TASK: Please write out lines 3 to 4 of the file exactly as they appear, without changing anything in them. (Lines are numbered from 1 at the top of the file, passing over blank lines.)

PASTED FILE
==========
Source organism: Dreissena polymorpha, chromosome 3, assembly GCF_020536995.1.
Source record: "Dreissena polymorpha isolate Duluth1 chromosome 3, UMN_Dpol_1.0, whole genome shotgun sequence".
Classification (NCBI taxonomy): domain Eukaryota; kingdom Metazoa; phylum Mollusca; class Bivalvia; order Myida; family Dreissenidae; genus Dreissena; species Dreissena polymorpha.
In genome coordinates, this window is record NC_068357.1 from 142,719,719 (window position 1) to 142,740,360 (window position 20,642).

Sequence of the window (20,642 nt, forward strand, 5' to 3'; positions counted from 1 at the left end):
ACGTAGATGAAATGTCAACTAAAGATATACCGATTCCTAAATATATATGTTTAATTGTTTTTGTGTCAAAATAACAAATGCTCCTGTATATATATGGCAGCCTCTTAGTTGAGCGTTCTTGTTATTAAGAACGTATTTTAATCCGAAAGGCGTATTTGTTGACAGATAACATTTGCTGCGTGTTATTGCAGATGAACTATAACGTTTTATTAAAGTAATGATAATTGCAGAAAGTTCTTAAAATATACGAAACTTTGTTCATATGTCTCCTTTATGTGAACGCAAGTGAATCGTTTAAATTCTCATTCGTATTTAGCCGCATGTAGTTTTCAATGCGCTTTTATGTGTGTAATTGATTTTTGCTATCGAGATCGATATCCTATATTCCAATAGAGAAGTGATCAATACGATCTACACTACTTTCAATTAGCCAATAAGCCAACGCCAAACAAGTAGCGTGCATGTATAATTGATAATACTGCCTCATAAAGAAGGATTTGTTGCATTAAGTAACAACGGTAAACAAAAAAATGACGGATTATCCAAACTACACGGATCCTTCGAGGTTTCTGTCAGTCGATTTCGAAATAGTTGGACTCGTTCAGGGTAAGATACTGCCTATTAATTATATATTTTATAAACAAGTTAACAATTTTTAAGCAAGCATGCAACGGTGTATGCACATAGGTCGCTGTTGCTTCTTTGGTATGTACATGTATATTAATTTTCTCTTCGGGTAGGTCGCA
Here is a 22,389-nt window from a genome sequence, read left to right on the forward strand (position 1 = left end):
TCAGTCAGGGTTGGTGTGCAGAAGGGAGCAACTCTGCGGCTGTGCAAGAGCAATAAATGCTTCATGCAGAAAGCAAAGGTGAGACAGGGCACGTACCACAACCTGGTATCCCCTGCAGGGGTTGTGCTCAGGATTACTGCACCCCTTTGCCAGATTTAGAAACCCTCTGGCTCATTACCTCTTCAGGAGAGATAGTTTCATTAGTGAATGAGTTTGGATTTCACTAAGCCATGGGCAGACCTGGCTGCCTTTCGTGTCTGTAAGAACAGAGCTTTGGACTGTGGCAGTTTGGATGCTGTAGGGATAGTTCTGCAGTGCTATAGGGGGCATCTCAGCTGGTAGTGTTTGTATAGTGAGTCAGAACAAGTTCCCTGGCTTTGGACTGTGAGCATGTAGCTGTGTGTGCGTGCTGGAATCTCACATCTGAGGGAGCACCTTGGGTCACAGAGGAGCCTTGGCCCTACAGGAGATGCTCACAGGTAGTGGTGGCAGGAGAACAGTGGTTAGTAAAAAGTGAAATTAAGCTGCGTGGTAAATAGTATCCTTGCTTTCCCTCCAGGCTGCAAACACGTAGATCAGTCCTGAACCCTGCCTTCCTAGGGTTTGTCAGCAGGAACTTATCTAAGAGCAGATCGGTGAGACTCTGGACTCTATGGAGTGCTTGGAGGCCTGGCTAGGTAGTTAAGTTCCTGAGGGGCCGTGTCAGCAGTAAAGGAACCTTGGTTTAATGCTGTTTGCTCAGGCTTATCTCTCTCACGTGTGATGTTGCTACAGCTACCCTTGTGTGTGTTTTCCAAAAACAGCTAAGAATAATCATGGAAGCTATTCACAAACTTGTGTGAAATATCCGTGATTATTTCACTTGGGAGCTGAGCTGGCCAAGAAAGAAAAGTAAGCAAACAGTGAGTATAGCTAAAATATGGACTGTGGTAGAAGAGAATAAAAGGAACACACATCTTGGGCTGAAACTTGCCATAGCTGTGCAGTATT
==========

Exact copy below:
Classification (NCBI taxonomy): domain Eukaryota; kingdom Metazoa; phylum Mollusca; class Bivalvia; order Myida; family Dreissenidae; genus Dreissena; species Dreissena polymorpha.
In genome coordinates, this window is record NC_068357.1 from 142,719,719 (window position 1) to 142,740,360 (window position 20,642).